For more information about the Emerging Growth space or to be connected to our expert team please contact us or visit us online at www.healthios.com.  

Emerging Growth Companies (EGCs) have long been a topic of interest in investor circles and have historically been strong financial performers.  However, over time, the true meaning of the term EGC has changed, and possibly even become diluted.  So, let’s start at the beginning - what exactly is an Emerging Growth Company and what are the financing mechanisms that support them?

 

Under the Jumpstart Our Business Startups Act (the JOBS Act) a company qualifies as an emerging growth company (EGC) if at the time of its initial public offering (IPO) total annual gross revenues were less than $1 billion during its most recently completed fiscal year.  This technical definition only scratches the surface of what an Emerging Growth Company really is.  And, most believe that any Company with a $1 billion in revenue is not ‘Emerging’, even if it still is ‘Growth’...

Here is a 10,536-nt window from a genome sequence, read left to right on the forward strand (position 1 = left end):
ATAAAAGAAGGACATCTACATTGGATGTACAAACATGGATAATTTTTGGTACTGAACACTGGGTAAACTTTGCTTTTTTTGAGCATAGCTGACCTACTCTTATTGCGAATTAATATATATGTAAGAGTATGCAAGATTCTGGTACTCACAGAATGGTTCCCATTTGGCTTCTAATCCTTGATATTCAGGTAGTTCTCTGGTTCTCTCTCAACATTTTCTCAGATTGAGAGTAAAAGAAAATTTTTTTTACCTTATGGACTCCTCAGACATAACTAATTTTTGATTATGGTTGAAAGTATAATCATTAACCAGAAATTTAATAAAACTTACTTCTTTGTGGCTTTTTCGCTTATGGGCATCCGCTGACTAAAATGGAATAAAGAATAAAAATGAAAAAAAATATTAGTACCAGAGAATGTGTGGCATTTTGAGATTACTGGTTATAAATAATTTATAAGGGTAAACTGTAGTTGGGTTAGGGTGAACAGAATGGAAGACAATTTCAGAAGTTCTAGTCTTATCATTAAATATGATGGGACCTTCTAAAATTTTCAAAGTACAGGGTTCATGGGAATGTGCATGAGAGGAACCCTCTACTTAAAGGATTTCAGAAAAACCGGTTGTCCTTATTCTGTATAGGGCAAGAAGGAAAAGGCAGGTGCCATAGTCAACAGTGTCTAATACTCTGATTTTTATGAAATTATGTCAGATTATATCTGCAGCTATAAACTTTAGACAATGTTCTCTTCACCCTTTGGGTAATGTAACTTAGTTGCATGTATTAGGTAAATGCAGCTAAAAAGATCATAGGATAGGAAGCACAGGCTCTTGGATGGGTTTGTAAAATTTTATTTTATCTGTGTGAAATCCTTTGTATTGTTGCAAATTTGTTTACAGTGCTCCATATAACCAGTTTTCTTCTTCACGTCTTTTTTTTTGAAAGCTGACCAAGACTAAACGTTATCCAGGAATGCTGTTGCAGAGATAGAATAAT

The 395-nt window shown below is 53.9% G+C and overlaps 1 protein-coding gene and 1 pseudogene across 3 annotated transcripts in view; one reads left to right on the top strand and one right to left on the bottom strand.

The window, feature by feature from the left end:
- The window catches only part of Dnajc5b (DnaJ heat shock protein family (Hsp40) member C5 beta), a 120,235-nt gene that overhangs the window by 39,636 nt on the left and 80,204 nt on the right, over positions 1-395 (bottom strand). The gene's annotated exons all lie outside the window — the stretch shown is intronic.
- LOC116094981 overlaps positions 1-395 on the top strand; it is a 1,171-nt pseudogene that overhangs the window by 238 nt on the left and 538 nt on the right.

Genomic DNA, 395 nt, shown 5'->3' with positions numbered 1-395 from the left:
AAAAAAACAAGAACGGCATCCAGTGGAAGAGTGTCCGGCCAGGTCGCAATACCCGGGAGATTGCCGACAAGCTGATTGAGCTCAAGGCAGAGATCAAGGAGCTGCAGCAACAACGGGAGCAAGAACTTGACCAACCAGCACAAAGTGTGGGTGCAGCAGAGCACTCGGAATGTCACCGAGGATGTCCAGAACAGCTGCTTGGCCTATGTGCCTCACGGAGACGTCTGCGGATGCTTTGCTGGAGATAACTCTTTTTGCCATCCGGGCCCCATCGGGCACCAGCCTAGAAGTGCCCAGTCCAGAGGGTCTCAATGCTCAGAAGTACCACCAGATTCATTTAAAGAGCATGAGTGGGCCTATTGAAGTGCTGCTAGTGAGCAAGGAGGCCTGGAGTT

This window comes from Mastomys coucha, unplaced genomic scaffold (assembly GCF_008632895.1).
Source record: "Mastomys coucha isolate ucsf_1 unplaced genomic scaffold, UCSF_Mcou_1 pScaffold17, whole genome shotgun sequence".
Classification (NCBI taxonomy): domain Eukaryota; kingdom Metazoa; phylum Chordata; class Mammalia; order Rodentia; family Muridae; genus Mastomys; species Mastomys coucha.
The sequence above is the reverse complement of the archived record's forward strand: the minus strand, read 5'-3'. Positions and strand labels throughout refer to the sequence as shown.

We define Emerging Growth as companies valued between $50 million and $350 million.  On average, they will have attracted $20 million of historical invested capital and will require $20 to $70 million of additional financing over 12 to 24 months in order to achieve an exit which will generate 4x to 6x MOIC over a 3-year period.  These characteristics make Emerging Growth distinctly unique from any other investment category.  

 

For example, Emerging Growth is sometimes compared to the Middle Market, particularly in target valuations.  But, EGCs deviate from similarly sized Middle Market companies in a number of ways.  The two biggest points of differentiation between Middle Market and Emerging Growth Companies as follows:

 

EGCs grow faster and (as a result) have a greater appetite for capital.